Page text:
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Insanity Check.

By normhaga ·
While trying to learn Beethoven's 5th on a guitar and browsing my email I ran into a Microsoft Security Newsletter update that made me think twice.

Microsoft asserts that the 64 bit variants of Vista are more secure because they require device signing for kernel mode drivers. No kernel signing, no loading. We all know about the boot override that has to be executed on a per boot basis.

What if there was a method in which a boot device could be loaded with a self-signed certificate? Think of the security problems that could be incurred for the installation of malware. Would this be a serious issue?

Microsoft in two whitepapers goes into great detail on how to create a test certificate that, if we read the papers correctly, is designed to be built on one machine and used on one or more machines; in other words, the test certificate is not machine specific. The test certificate also would not have an expiration date.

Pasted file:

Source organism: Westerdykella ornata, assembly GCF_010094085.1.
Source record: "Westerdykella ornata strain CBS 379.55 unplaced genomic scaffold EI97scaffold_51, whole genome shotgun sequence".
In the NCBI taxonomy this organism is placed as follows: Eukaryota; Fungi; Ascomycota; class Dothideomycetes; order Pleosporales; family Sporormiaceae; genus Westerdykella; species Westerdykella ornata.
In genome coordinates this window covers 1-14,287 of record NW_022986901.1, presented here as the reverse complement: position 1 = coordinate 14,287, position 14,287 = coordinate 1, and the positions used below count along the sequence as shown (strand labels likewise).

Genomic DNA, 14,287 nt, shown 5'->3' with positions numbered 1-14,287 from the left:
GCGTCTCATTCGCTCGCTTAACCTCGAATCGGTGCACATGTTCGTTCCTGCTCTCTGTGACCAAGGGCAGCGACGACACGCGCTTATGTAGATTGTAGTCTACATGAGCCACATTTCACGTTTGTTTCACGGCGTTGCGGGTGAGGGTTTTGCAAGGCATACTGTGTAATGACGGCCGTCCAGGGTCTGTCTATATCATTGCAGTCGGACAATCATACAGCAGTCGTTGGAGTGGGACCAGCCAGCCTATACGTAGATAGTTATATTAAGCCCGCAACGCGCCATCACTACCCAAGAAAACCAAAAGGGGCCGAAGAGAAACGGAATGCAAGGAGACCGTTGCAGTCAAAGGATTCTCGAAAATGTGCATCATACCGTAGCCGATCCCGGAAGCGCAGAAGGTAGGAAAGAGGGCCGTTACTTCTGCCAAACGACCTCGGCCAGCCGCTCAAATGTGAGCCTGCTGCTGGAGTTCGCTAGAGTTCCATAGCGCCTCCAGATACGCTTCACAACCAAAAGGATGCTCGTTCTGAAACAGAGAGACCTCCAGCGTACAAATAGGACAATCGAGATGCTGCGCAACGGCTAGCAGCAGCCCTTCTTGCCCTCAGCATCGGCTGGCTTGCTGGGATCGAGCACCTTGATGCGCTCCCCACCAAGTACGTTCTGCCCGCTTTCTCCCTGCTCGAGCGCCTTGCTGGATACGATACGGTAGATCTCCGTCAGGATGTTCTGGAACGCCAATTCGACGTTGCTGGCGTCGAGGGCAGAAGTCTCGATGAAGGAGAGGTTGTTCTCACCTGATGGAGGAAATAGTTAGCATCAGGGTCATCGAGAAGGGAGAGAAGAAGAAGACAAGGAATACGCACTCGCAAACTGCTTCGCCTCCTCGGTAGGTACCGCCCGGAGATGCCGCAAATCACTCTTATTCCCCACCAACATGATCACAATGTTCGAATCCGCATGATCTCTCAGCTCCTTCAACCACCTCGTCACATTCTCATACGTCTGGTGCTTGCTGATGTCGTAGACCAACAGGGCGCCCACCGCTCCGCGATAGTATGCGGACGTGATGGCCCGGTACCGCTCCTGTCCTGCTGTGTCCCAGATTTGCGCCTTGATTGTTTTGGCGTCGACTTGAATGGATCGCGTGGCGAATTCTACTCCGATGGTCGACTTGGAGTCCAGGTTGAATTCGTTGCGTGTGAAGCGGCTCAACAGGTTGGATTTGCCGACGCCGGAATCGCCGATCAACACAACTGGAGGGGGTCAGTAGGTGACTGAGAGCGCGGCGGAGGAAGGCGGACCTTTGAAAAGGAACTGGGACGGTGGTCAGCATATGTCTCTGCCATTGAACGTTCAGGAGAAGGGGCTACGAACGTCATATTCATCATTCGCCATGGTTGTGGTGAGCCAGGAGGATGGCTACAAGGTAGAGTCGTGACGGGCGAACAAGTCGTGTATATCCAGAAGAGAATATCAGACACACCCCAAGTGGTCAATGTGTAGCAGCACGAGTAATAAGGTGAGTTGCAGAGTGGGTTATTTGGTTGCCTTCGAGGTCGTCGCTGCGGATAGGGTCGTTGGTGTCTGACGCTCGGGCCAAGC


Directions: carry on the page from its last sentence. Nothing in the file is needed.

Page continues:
These two whitepapers address the issue of creating test certificates:
http://www.microsoft.com/whdc/winlogo/drvsign/kmsigning.mspx
http://www.microsoft.com/whdc/winlogo/drvsign/kmcs_walkthrough.mspx

I see this as real security risk for any number of reasons. A software house may see it as a blessing to avoid the WHQL certificates and costs to install new hardware. A malware coder might see it as a way to install whatever to take control of a Vista X64 or X32 box, including Server 2008.

I would like to see a discussion on these whitepapers and their implications; to see what the community in general thinks. Did MS gaff yet again by providing a means to override one of the main security features of the 64 bit OS?

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